Say we want to solve/simulate just ordinary daily flows of water and air at low Mach numbers (i.e. incompressible flows) and at a temperature of 293 K.
First for water, an incompressible fluid. We may assume the mass density is constant in space and in time. So, the mass density in the Navier-Stokes equations becomes equal to the constant mass density of water at 293 K. Then we have four equations and four variables: pressure P and velocity (u_x, u_y, u_z). We can compute the velocity and the pressure, the latter by using the Poisson equation for the pressure. So, no problem here. I see this practice done most often, so I guess those people want to simulate a liquid, although they often do not mention that explicitly.
Chestermiller said:
For liquids, a good choice is to express the specific volume in terms of the bulk compressibility and the coefficient of thermal expansion.
Okay, so for a liquid it is also possible to derive the mass density from an equation of state. Two sidenotes why I think your proposed equation of state is not suitable for my purposes:
1) it uses a temperature change, whereas I would like solve/simulate an isothermal flow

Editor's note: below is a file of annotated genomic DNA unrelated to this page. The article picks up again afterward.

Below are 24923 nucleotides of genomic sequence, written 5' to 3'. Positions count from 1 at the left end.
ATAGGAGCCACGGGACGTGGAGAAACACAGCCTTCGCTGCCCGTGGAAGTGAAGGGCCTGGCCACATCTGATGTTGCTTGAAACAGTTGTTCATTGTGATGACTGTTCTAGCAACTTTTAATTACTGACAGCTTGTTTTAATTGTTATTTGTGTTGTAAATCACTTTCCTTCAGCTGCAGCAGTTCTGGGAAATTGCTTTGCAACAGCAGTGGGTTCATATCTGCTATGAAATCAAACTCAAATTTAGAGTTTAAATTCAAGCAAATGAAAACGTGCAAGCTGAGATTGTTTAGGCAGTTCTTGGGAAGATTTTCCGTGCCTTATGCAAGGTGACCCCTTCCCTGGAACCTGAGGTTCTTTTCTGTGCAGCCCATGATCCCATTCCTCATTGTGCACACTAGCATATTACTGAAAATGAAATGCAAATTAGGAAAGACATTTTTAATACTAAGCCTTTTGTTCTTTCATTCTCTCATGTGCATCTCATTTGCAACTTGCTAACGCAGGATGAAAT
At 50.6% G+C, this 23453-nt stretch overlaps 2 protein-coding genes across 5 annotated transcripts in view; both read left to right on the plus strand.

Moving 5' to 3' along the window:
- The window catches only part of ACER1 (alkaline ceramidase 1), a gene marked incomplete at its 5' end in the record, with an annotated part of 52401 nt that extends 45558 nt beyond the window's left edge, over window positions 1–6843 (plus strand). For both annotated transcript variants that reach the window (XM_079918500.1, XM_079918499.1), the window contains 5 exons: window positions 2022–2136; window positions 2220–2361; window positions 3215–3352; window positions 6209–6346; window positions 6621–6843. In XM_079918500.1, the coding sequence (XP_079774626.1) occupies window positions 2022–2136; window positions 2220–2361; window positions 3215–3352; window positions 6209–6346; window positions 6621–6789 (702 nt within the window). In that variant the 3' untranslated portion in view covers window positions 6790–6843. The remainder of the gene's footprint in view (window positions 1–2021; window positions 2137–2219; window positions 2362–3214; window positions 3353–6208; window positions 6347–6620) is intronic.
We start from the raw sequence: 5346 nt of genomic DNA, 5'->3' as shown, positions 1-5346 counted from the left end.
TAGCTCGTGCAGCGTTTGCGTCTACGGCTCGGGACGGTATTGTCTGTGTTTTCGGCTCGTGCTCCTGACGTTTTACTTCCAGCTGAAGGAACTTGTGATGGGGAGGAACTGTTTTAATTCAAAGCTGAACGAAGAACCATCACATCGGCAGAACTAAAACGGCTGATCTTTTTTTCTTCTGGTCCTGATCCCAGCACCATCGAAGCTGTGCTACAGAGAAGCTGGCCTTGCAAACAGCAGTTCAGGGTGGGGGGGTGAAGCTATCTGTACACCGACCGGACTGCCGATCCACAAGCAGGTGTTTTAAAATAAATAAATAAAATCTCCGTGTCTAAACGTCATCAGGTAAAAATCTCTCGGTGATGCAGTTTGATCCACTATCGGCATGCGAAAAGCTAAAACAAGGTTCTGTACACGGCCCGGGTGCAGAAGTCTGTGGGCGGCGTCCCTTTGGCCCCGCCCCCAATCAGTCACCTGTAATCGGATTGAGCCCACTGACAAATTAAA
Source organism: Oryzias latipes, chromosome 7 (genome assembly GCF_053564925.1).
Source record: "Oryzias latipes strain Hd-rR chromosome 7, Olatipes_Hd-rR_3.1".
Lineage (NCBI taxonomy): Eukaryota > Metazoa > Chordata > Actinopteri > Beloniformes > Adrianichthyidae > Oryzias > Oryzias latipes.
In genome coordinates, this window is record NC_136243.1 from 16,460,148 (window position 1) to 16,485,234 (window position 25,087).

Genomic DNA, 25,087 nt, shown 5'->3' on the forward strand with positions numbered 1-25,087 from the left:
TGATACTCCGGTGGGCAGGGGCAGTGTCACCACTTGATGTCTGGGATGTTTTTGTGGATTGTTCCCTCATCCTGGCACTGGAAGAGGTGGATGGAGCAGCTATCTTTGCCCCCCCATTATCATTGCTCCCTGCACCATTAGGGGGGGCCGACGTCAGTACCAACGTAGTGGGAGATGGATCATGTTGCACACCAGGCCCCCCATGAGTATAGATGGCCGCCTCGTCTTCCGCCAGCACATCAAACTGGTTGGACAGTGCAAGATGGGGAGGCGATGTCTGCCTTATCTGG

2) my flow is incompressible, so the bulk compressibility is always negligible in my case

Now, for air, a compressible fluid. Then we may not assume the mass density is constant in space and in time. So, at first glance we have four equations and five variables: pressure P, velocity (u_x, u_y, u_z), and mass density rho. We assume air more or less behaves as an ideal gas in our case. With the ideal gas law we can close the system of equations by expressing the mass density as ##\rho = \frac{P}{R_{specific} T}##, where ##R_{specific}## is the specific gas constant and temperature T = 293 K. Next we can compute the velocity and pressure, although it probably will be somewhat different than simply rho being a constant, since rho is now expressed in terms of pressure.

Does my reasoning make sense, or am I making mistakes?
Is the ideal gas law the most common equation of state for ordinary fluids in the incompressible flow regime?